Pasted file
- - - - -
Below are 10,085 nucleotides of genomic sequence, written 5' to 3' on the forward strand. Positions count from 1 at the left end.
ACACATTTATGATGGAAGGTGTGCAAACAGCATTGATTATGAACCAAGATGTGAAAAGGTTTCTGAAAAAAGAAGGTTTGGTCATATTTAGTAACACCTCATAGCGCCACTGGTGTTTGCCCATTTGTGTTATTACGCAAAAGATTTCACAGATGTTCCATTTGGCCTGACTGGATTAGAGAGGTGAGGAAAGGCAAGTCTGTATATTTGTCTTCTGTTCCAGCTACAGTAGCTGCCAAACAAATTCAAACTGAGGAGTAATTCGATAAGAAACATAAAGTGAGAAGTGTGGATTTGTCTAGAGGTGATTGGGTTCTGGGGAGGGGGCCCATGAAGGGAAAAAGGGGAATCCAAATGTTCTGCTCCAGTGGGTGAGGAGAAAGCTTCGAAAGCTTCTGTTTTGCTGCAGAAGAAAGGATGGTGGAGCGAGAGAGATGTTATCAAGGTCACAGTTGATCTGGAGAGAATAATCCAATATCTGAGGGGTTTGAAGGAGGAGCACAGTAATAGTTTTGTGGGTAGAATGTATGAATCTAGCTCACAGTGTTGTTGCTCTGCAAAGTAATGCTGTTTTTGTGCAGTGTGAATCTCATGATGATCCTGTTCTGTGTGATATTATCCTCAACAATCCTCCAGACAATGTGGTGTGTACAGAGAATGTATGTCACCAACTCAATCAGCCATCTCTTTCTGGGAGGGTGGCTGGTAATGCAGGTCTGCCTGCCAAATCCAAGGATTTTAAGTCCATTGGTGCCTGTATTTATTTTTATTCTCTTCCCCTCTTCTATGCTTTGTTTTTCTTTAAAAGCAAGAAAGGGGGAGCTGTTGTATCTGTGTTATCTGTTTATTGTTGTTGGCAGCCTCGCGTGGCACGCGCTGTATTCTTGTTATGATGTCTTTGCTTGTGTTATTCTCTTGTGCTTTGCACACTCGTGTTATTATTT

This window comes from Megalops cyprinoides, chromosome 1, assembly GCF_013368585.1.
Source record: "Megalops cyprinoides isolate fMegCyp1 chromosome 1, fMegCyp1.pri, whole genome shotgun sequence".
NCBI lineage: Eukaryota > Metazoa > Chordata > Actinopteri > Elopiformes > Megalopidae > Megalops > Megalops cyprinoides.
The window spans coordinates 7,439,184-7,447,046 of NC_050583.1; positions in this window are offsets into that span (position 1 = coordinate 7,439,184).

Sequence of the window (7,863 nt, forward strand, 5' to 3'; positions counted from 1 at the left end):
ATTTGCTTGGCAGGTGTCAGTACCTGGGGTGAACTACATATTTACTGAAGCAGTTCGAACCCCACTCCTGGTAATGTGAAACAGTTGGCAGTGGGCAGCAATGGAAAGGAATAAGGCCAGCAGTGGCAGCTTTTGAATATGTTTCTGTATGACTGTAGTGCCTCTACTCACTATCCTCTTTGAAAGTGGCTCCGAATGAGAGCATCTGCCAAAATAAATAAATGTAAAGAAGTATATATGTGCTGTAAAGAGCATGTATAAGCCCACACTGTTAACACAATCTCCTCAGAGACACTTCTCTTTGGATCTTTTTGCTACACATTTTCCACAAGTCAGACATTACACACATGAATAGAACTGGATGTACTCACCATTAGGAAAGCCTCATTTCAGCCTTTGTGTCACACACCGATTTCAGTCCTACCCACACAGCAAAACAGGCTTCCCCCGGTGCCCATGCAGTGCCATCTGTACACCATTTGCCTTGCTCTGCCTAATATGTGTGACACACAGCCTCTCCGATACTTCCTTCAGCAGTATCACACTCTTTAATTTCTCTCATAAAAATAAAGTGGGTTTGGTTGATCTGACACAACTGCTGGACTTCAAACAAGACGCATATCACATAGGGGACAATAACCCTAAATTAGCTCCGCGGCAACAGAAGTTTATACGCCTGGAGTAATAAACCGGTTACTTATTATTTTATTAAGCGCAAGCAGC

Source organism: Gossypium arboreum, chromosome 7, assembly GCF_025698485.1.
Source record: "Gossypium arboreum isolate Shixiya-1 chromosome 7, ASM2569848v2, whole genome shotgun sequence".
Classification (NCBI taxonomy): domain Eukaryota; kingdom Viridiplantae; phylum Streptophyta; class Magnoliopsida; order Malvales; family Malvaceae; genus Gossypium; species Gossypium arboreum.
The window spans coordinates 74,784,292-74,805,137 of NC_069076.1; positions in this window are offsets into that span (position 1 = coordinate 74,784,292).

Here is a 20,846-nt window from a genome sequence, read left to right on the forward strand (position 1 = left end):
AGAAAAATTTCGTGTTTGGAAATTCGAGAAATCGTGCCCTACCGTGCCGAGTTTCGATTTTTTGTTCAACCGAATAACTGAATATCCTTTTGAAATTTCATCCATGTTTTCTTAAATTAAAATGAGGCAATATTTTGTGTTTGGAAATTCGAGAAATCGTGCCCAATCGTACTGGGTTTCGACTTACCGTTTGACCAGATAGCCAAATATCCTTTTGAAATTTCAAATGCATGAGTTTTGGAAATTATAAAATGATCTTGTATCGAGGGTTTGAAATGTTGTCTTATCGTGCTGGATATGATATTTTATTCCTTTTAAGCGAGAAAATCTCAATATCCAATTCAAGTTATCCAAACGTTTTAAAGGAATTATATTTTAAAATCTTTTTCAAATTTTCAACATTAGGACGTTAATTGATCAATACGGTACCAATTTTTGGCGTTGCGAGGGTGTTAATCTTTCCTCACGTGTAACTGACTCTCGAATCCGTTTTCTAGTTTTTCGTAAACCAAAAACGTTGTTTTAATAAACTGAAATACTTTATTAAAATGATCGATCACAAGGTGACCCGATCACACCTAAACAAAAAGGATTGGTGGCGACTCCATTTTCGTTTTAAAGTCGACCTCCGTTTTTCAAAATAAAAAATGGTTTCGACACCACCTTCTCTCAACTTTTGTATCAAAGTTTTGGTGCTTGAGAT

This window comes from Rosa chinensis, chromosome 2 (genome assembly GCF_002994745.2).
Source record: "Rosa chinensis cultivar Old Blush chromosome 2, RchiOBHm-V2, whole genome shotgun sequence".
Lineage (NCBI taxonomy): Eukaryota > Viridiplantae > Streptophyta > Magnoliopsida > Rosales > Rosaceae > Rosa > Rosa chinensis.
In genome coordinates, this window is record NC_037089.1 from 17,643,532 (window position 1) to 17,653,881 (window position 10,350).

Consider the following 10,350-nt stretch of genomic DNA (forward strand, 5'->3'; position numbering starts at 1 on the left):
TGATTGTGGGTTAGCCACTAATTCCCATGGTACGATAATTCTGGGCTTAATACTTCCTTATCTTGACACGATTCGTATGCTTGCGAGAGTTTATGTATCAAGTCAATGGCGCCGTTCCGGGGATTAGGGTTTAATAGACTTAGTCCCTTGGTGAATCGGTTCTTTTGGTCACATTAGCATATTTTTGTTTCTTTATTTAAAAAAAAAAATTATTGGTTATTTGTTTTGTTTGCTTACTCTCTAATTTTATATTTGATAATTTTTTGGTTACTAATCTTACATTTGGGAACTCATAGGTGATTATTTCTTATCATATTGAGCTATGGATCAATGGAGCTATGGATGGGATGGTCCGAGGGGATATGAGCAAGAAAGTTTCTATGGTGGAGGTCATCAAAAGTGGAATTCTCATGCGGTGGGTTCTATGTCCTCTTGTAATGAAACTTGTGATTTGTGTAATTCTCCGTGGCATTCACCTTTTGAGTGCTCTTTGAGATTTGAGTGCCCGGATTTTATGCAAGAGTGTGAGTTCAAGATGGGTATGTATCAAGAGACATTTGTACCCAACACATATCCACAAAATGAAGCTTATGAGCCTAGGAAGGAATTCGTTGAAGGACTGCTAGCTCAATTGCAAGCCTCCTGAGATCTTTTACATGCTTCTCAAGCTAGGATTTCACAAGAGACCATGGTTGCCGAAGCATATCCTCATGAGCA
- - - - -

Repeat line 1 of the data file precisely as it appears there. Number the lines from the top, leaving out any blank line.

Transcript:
Below are 10,085 nucleotides of genomic sequence, written 5' to 3' on the forward strand. Positions count from 1 at the left end.